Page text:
The man last seen withbefore she vanished from a college campus 25 years ago on the Central California coast will stand trial on a murder charge in her suspected death and his father will face a charge as an accomplice for a judge ruled Wednesday.
San Luis Obispo Superior Court Judge Craig van Rooyen said there was probable cause, 44, killed Smart and that Ruben Flores, 80, helped him dispose of her body.
Paul Flores was the last person seen with a very intoxicated Smart on May 25, 1996, as he helped walk her to her dorm at California Polytechnic State University after a party, witnesses said. Prosecutors said he killed Smart while trying to rape her in his dorm room.
Van Rooyen said there was "strong suspicion" Smart was murdered and buried under the deck, which was shielded from view by lattice.
Defense attorneys said prosecutors did not present enough evidence during a 22-day preliminary hearing to support the criminal charges. But van Rooyen said there was probable cause, a lesser standard of proof than beyond a reasonable doubt, which prosecutors will have to prove at trial.
Both men have pleaded not guilty.
During the preliminary hearing, prosecutors presented evidence that cadaver dogs stopped at Flores' room and alerted to the scent of death near his bed.
Archaeologists who used ground penetrating radar and dug up soil beneath Ruben Flores' deck said they found indications the ground had been disturbed in a way similar to a gravesite.
Cindy Arrington, an archaeologist with Natural Investigations, Inc., said she found a "clear subsurface disturbance" and "a large anomaly" that was "large enough to fit human remains into," the Tribune of San Luis Obispo reported.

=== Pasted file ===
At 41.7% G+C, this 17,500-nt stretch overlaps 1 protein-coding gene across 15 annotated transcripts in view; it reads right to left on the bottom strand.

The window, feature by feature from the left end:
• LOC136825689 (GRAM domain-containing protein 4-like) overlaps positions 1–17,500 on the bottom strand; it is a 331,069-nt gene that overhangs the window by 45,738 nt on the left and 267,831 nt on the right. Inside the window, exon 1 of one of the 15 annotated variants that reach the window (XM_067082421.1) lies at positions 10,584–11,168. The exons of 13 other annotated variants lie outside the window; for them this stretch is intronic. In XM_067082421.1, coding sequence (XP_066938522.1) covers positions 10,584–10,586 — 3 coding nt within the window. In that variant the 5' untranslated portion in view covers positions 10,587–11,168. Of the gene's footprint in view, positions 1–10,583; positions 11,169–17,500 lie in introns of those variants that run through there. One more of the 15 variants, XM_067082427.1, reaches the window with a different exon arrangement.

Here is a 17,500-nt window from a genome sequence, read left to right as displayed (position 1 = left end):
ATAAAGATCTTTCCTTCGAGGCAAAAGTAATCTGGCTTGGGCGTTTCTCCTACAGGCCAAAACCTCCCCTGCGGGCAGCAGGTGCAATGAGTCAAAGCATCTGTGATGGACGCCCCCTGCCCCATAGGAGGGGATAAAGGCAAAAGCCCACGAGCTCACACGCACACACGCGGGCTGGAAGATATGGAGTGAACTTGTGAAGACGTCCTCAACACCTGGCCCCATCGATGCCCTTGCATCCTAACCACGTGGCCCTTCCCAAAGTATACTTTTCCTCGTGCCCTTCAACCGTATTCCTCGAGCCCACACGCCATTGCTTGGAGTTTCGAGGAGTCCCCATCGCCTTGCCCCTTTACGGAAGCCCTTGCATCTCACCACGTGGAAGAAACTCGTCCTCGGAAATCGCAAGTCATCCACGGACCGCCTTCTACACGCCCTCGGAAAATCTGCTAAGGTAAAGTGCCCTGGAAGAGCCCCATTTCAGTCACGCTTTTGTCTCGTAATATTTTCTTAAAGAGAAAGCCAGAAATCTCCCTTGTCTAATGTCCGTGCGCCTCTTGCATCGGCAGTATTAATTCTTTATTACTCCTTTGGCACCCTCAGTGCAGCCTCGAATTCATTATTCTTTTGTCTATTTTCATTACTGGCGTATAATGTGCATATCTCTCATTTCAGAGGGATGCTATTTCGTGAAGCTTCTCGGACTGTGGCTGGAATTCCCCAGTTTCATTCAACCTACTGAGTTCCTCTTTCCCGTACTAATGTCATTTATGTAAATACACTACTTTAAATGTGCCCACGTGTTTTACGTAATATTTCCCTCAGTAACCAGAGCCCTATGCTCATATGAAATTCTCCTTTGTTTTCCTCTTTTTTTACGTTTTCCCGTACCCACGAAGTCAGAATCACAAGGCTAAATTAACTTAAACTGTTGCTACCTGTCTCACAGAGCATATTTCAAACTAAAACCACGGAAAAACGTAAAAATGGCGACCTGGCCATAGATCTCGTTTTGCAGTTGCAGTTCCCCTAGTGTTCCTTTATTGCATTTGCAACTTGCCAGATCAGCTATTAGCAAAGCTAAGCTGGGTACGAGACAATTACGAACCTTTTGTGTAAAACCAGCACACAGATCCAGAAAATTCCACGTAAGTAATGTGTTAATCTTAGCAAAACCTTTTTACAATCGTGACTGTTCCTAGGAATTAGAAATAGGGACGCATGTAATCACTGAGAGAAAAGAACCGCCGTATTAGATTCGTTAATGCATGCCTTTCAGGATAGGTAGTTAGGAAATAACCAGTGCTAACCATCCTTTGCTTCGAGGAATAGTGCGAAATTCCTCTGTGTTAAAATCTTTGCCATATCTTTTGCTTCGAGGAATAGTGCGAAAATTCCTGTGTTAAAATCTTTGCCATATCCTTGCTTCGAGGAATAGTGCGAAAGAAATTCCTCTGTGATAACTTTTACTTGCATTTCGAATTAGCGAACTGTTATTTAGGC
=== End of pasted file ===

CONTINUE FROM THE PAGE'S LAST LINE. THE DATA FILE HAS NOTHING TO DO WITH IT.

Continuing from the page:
Under cross-examination, she said there were no bones or teeth. Arrington said that she had never examined a burial site where no remains were found. Prosecutors have said the body was moved.
Van Rooyen prevented prosecutors from presenting evidence at the hearing alleging Paul Flores drugged and raped four women and engaged in dozens of acts including stalking, unwanted touching and aggressive sexual behavior.
Some women told police that Flores was referred to as "Chester the molester" and "psycho Paul," the prosecutors said.
The judge said the evidence had limited relevance to the murder case and risked creating greater prejudice against Flores.
When Flores first spoke with police, he downplayed his interactions with Smart at the party and on the walk home. He said she walked to her dorm under her own power, though other witnesses said Flores was helping hold her up and that she had passed out earlier in the night.
William Hanley, head of the district attorney's investigative bureau in 1996, said Flores eventually stopped cooperating with authorities.
When Hanley asked Flores what he thought happened to Smart, he said she probably left with somebody and "he thinks she's dead," Hanley said.
Defense lawyer Robert Sanger, who represents Paul Flores, said there was no real evidence in the case.
Defense attorney Harold Mesick, who represents the father, said prosecutors tried to paint "lipstick on a pig," KSBY-TV reported.
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